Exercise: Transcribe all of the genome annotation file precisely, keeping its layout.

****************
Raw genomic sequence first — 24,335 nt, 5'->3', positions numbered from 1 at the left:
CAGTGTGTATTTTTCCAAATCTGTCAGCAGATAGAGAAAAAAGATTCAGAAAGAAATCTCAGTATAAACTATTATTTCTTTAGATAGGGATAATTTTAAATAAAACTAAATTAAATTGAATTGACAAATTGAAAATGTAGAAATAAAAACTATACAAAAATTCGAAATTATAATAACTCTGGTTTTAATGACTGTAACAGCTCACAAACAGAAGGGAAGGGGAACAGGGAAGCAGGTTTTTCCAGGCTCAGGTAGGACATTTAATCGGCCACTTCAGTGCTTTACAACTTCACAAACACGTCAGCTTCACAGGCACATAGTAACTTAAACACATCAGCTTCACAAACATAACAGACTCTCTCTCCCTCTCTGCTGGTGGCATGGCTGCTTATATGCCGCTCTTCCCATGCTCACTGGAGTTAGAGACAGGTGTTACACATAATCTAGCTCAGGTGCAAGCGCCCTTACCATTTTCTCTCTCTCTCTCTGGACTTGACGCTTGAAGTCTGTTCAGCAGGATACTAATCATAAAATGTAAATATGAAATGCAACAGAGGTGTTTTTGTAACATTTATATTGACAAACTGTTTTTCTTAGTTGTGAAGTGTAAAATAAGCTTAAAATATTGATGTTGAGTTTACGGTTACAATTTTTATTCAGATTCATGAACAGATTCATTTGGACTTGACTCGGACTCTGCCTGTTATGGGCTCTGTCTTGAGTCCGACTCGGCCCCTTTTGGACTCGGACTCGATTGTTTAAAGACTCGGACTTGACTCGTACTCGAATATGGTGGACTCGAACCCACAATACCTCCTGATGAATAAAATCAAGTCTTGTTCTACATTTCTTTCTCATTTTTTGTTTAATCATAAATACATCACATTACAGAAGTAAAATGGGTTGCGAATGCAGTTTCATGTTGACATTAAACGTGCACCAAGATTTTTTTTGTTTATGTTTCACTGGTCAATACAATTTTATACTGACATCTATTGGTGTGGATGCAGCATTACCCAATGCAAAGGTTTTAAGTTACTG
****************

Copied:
Raw genomic sequence first — 24,335 nt, 5'->3', positions numbered from 1 at the left:
CAGTGTGTATTTTTCCAAATCTGTCAGCAGATAGAGAAAAAAGATTCAGAAAGAAATCTCAGTATAAACTATTATTTCTTTAGATAGGGATAATTTTAAATAAAACTAAATTAAATTGAATTGACAAATTGAAAATGTAGAAATAAAAACTATACAAAAATTCGAAATTATAATAACTCTGGTTTTAATGACTGTAACAGCTCACAAACAGAAGGGAAGGGGAACAGGGAAGCAGGTTTTTCCAGGCTCAGGTAGGACATTTAATCGGCCACTTCAGTGCTTTACAACTTCACAAACACGTCAGCTTCACAGGCACATAGTAACTTAAACACATCAGCTTCACAAACATAACAGACTCTCTCTCCCTCTCTGCTGGTGGCATGGCTGCTTATATGCCGCTCTTCCCATGCTCACTGGAGTTAGAGACAGGTGTTACACATAATCTAGCTCAGGTGCAAGCGCCCTTACCATTTTCTCTCTCTCTCTCTGGACTTGACGCTTGAAGTCTGTTCAGCAGGATACTAATCATAAAATGTAAATATGAAATGCAACAGAGGTGTTTTTGTAACATTTATATTGACAAACTGTTTTTCTTAGTTGTGAAGTGTAAAATAAGCTTAAAATATTGATGTTGAGTTTACGGTTACAATTTTTATTCAGATTCATGAACAGATTCATTTGGACTTGACTCGGACTCTGCCTGTTATGGGCTCTGTCTTGAGTCCGACTCGGCCCCTTTTGGACTCGGACTCGATTGTTTAAAGACTCGGACTTGACTCGTACTCGAATATGGTGGACTCGAACCCACAATACCTCCTGATGAATAAAATCAAGTCTTGTTCTACATTTCTTTCTCATTTTTTGTTTAATCATAAATACATCACATTACAGAAGTAAAATGGGTTGCGAATGCAGTTTCATGTTGACATTAAACGTGCACCAAGATTTTTTTTGTTTATGTTTCACTGGTCAATACAATTTTATACTGACATCTATTGGTGTGGATGCAGCATTACCCAATGCAAAGGTTTTAAGTTACTG